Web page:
Adorno is also accused of a lack of consistency in his claims to be implementing Marxism. Whereas he accepted the classical Marxist analysis of society showing how one class exercises domination over another, he deviated from Marx in his failure to use dialectic as a method to propose ways to change. Marx's theory depended on the willingness of the working class to overthrow the ruling class, but Adorno and Horkheimer postulated that the culture industry has undermined the revolutionary movement. Adorno's idea that the mass of the people are only objects of the culture industry is linked to his feeling that the time when the working class could be the tool of overthrowing capitalism is over. Other critics note that "High culture" too is not exempt from a role in the justification of capitalism. The establishment and reinforcement of elitism is seen by these critics as a key element in the role of such genres as opera and ballet .
Emil Fackenheim is most insistent and most persuasive in The Religious Dimension in Hegel's Thought on this issue. He points out that the philosophy of the Absolute in Hegel does not necessarily involve the absorption of all of reality within the one Idea. Indeed, it is only in the victory of the Absolute over its antithesis (contingency) that an affirmation could be complete. Whence does this contingency arise? From the Absolute itself. Necessity (which is defined by the Absolute), "consists in its containing its negation, contingency, within itself." Or, stated in a bit more arcane but complete form: "it is therefore necessity itself which determines itself as contingency -- in its being repels itself from itself, and in this very repulsion has only returned into itself, and in this return, as its being, has repelled itself from itself." Thus the antithesis, which is contingency, must be "overreached," but can never be abolished else the dialectic be destroyed. As Fackenheim argues, "the entire Hegelian philosophy, far from denying the contingent, on the contrary seeks to demonstrate its inescapability." Contingency must exist for absolute freedom to realize itself.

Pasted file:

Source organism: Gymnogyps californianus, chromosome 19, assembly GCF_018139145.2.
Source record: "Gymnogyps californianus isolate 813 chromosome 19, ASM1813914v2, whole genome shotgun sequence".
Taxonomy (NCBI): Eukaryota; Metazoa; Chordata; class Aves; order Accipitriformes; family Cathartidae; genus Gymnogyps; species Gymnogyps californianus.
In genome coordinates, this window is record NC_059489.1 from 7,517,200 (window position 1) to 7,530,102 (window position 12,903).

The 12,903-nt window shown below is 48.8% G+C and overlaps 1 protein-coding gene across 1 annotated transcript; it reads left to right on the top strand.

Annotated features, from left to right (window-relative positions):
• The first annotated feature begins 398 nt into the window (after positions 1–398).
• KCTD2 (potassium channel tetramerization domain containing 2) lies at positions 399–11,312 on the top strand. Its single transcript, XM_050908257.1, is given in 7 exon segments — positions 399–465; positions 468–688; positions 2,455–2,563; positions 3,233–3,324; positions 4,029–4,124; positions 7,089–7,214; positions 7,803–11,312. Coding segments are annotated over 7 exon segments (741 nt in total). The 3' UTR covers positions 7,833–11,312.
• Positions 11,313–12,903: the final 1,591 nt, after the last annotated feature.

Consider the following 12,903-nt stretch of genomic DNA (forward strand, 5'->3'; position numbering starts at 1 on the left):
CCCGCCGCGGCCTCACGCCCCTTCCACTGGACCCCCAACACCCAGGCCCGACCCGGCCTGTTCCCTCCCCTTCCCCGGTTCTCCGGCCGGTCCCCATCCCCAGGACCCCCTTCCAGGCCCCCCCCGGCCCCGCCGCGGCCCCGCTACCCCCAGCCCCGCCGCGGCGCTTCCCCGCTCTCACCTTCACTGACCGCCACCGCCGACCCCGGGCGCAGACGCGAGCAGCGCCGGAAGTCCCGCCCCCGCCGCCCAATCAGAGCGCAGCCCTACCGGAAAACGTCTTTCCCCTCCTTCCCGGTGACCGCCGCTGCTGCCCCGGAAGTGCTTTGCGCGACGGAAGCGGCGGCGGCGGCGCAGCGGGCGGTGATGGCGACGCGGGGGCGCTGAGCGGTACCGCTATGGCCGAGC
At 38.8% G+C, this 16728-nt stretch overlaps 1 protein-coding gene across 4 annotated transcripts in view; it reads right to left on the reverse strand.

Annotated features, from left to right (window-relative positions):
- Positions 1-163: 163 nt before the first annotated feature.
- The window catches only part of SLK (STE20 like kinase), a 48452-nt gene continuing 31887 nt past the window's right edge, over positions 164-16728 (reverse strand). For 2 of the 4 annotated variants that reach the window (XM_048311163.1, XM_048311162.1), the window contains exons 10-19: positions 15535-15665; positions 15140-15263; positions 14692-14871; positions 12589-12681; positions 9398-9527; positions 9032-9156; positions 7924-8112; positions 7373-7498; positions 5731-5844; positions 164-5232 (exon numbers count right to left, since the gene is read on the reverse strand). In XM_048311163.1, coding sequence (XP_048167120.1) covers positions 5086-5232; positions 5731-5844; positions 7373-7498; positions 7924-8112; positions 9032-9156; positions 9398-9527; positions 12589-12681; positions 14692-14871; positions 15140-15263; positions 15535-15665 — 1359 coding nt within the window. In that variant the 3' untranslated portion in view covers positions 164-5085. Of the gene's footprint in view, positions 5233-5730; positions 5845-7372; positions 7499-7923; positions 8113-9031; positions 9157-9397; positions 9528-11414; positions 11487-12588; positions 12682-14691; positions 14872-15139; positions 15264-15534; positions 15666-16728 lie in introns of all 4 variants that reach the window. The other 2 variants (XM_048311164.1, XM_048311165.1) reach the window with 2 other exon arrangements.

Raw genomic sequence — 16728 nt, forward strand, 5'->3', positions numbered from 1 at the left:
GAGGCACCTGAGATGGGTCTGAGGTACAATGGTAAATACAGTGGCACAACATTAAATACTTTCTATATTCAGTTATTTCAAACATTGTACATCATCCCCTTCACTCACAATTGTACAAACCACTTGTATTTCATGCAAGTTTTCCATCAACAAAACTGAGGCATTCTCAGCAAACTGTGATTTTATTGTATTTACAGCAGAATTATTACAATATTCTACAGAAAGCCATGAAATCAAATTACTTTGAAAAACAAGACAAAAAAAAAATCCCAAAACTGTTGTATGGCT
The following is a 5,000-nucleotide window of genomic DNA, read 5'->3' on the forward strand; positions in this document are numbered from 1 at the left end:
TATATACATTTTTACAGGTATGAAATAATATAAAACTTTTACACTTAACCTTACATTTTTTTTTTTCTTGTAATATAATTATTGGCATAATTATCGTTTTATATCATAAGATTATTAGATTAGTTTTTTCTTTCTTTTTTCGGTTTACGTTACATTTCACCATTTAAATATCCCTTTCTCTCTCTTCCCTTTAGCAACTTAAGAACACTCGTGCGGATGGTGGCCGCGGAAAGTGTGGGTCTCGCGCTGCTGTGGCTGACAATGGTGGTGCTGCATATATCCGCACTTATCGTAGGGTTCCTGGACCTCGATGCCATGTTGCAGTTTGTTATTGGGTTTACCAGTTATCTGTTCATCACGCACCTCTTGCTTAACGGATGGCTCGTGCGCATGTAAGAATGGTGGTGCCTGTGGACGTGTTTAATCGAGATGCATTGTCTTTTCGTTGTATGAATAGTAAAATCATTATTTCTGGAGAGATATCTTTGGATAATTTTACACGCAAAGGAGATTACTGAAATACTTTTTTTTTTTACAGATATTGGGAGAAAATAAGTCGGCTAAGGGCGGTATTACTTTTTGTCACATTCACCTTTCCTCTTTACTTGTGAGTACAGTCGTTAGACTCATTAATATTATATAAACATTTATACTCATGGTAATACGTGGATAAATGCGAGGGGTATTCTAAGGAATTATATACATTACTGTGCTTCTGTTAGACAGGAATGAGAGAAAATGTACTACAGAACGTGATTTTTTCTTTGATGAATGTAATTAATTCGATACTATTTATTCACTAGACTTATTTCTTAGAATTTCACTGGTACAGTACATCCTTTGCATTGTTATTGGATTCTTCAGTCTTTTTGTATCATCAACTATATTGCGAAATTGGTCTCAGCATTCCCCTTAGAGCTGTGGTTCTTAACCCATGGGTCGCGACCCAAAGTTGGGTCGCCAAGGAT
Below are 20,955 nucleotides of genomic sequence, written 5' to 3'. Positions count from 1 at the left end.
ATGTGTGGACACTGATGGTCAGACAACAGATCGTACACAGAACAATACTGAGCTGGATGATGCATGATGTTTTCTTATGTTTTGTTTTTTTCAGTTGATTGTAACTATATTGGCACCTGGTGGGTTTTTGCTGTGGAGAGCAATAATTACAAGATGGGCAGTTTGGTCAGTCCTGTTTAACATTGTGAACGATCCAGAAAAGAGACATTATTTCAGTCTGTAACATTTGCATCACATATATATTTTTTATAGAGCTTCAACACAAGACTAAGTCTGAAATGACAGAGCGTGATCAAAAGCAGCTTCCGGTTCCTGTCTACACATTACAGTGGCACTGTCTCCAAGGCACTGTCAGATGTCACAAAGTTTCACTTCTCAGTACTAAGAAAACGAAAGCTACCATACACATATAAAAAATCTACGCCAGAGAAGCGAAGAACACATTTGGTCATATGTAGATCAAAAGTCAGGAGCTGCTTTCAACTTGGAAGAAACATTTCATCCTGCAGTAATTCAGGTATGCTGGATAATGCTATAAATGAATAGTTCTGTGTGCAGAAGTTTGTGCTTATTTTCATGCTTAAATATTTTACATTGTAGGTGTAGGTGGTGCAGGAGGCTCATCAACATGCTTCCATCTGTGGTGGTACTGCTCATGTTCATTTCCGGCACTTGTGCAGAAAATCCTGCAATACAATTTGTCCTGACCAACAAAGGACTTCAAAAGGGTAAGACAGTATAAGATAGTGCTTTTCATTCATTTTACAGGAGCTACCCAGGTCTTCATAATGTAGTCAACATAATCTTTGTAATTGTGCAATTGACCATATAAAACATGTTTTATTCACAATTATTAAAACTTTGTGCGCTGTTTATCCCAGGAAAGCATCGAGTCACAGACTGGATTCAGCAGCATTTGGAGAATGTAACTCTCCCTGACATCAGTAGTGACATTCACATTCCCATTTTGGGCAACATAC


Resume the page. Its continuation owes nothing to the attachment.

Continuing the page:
Hegelian dialectic, usually presented in a threefold manner, was stated by Heinrich Moritz Chalybäus  as comprising three dialectical stages of development: a thesis , giving rise to its reaction, an antithesis , which contradicts or negates the thesis, and the tension between the two being resolved by means of a synthesis . In more simplistic terms, one can consider it thus; problem → reaction → solution. Although this model is often named after Hegel, he himself never used that specific formulation. Hegel ascribed that terminology to Kant.  Carrying on Kant's work, Fichte greatly elaborated on the synthesis model, and popularized it.